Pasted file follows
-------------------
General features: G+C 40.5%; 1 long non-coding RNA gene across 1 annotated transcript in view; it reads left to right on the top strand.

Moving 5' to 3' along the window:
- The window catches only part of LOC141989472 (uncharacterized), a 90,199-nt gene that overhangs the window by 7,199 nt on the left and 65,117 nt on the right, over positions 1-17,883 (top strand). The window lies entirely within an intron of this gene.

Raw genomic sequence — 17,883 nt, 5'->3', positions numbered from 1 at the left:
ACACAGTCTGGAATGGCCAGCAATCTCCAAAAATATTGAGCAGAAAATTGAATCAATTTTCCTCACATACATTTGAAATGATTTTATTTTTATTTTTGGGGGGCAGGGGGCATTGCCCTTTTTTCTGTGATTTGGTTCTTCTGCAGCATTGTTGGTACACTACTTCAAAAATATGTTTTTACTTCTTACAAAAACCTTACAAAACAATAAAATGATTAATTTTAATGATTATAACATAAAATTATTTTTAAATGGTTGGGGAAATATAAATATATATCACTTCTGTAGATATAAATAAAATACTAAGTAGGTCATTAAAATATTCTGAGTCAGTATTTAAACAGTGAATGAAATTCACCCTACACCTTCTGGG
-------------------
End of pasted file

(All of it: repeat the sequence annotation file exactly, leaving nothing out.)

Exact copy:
General features: G+C 40.5%; 1 long non-coding RNA gene across 1 annotated transcript in view; it reads left to right on the top strand.

Moving 5' to 3' along the window:
- The window catches only part of LOC141989472 (uncharacterized), a 90,199-nt gene that overhangs the window by 7,199 nt on the left and 65,117 nt on the right, over positions 1-17,883 (top strand). The window lies entirely within an intron of this gene.

Raw genomic sequence — 17,883 nt, 5'->3', positions numbered from 1 at the left:
ACACAGTCTGGAATGGCCAGCAATCTCCAAAAATATTGAGCAGAAAATTGAATCAATTTTCCTCACATACATTTGAAATGATTTTATTTTTATTTTTGGGGGGCAGGGGGCATTGCCCTTTTTTCTGTGATTTGGTTCTTCTGCAGCATTGTTGGTACACTACTTCAAAAATATGTTTTTACTTCTTACAAAAACCTTACAAAACAATAAAATGATTAATTTTAATGATTATAACATAAAATTATTTTTAAATGGTTGGGGAAATATAAATATATATCACTTCTGTAGATATAAATAAAATACTAAGTAGGTCATTAAAATATTCTGAGTCAGTATTTAAACAGTGAATGAAATTCACCCTACACCTTCTGGG